I definitely get sweet, nutty, buttery, cooked vegetable notes in the flavor as well. It’s a hint bitter, so I’m wondering if I used a tad too much leaf (or maybe I should have done a 1 minute steep). Either way, it’s not too bad and I definitely love the other flavors going on. This one actually has the same combination of flavors that add up to a cookie-type note like I experienced with Verdant’s Jingshan green (in a blend), which is totally unexpected for me but I really like it. If I can figure out my optimal steeping parameters for this tea I might just fall in love.
I just finished putting all my french teas into brand new tea tins, so I grabbed this one to have this morning while it was out. I really do love the combination of aromas in this tea with the citrus/bergamot, strong vanilla and floral jasmine. However, I have found that the combination of vanilla and jasmine, which sounds awesome, just tastes a bit odd to me. It’s not so odd here as in Golden Moon’s vanilla jasmine tea, possibly because it’s tempered by the bergamot and orange.
Also I can’t seem to make this tea not bitter, which again makes me wonder if it’s Mariage Freres’ black tea base that I just can’t deal with. This is a black/green blend, which are usually tricky anyway, but I brewed it basically like a green this time and it’s still slightly bitter to me. Then sometimes I think it’s just that vanilla jasmine combo that is giving it an off, bitterish flavor. Whatever it is, I’m not sure that these type of blends are really for me, even though I do love the idea of them.
After an afternoon of jasmine tea I didn’t really feel like another floral or somewhat floral tea; I wanted something nutty or sweet or… caramelly. Yup, that works. Now I’m finishing off my sample of this tea.
The fact that this one has a medium-roasted formosa base gives it that nutty, appley flavor that I’m really coming to appreciate. This one isn’t so appley as apple-skin, actually, and I do think I’m getting chestnuts this time, though I’m not super familiar with the flavor of chestnuts. And then over everything a caramelized-sugar flavor. I’m really enjoying this one and I bumped it up a few notches. I don’t know if it’s a rebuy (maybe if it came in quantities less than almost 4oz), but it’s a possibility if I’m already ordering other things.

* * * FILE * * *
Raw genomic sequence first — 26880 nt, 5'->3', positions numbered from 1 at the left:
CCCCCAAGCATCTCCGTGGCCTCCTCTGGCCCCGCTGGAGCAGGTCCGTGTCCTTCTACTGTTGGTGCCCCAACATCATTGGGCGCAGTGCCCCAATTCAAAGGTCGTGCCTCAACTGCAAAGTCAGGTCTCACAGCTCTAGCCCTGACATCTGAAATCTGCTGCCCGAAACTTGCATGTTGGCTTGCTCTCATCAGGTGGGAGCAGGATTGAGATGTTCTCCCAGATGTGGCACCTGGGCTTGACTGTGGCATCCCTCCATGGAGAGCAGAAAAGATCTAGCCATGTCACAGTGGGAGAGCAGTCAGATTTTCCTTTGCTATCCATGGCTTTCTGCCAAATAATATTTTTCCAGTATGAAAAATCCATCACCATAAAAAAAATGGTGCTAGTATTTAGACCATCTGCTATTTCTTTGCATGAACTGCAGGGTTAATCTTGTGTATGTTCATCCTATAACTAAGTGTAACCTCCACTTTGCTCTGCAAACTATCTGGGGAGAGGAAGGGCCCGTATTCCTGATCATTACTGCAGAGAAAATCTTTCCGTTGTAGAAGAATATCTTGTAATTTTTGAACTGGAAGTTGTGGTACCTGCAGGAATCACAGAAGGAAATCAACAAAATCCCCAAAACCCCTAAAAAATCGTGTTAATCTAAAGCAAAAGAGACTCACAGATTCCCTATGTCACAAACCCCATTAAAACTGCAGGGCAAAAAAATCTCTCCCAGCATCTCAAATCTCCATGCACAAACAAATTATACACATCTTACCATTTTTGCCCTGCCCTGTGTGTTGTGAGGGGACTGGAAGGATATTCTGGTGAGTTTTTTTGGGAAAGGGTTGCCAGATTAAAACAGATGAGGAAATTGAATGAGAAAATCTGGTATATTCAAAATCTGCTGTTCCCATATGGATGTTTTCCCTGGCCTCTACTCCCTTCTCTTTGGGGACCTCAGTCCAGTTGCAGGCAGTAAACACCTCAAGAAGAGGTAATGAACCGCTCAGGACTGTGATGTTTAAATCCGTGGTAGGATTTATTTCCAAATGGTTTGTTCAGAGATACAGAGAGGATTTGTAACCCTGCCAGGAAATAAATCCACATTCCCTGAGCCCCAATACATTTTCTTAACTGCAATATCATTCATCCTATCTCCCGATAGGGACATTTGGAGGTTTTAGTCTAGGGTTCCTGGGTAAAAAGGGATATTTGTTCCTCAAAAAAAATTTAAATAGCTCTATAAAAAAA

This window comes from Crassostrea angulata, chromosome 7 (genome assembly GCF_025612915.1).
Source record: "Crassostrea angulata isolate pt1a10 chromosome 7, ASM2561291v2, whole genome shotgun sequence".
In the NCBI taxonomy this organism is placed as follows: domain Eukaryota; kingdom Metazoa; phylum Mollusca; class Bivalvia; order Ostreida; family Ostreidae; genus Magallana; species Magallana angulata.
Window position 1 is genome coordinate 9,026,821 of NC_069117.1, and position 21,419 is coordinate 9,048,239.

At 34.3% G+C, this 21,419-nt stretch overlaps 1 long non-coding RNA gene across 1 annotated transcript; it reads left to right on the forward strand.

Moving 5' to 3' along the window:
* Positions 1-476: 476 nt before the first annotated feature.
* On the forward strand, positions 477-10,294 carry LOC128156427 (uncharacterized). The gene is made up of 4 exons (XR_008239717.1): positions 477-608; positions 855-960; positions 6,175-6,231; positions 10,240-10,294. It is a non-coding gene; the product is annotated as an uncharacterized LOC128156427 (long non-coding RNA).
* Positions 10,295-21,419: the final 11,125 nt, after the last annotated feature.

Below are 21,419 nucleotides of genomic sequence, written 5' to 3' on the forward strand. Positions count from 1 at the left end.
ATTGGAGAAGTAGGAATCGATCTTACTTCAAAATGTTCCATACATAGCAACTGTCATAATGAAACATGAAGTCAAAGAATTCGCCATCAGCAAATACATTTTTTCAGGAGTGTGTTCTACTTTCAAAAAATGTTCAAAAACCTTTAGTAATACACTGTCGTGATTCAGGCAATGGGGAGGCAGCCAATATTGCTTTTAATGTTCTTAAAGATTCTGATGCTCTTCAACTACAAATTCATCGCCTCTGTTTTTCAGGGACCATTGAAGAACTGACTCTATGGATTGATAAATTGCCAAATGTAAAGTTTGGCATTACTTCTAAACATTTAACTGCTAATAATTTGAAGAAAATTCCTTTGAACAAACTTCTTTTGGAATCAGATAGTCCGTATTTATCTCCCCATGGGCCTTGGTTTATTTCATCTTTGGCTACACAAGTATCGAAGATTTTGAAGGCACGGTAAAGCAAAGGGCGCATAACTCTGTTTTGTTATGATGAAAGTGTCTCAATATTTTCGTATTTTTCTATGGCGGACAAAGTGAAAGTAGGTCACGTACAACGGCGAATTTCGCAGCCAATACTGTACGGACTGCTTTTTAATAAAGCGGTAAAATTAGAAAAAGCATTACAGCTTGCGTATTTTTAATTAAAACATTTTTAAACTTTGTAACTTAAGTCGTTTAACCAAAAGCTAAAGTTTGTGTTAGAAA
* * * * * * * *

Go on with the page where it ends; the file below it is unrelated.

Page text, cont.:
Back to floral teas, eh? I am very excited to try this one because I loooove jasmine pearls. My favorite so far has been Harney & Sons, but I honestly haven’t gotten to try too many different ones (which is partly because I am so pleased with Harney’s I don’t seek them elsewhere). Thanks to Teavivre, I get to try these pearls!
And it seems like I’m in for a treat; when I opened the package I was greeted by the most amazing jasmine aroma. Seriously honeysuckle aroma there, and rich, heady florals like sticking your head into a jasmine bush in full bloom. Yum. The liquor steeped to a pale golden yellow color, and it retains that honeysuckle-jasmine aroma, though in a more subdued way. There’s also something different about this jasmine aroma that I can’t quite articulate. Let me try: most jasmine seems “high” and “bright” in the aroma, like the equivalent of a soprano voice, but this jasmine has some serious “low” and “dark” notes in the aroma, like the equivalent of an alto or tenor, in addition to the usual high and bright notes that really make it a lush experience.
I was writing all that about the aroma, but it holds true for the flavor as well. The soprano notes are present right at the front of the sip, while the tenor notes grow at the tail end and in the aftertaste. The jasmine is lovely and fresh, and not overpowering or perfumy at all. I always look for a natural sweetness in the tea that reminds me of eating honeysuckle nectar, and it is lightly present here (especially as the tea cools), but not as much as I would have expected. Still, these are top notch jasmine pearls, and at just over $3/oz, they seem to be a bargain for the quality.
Added note: I had three extremely flavorful and tasty steeps (12oz each) of this tea before I got jasmined out. This tea definitely keeps going strong!
Winter really does put me in a spicy tea mood, I guess. All this summer and fall I’ve gotten really into green oolongs and floral teas, which is pretty much the exact opposite of a spicy black. This offering is another thanks to maisonlula. It’s another in the orange-and-spice genre of teas, and this time the spices are ginger and cinnamon, both of which I can smell distinctly in the dry tea along with the orange. There’s supposed to be some vanilla as well, but it’s not obvious in the dry leaf.
Steeped, the tea smells very gingery… I haven’t yet had a ginger black tea (most of my ginger teas come in the form of lemon-ginger greens), so I am intrigued. It definitely smells very spicy. The flavor is less spicy than I would have expected. I can taste the ginger, but I don’t really get a bite from it or anything. Unfortunately a bitterness from the tea base here seems to overwhelm other flavors besides the ginger/cinnamon notes. Even then, I would wish for those notes to be stronger. This may be a tea that is a good candidate for taking home to drink with additions so I can brew it really strong and still drink it.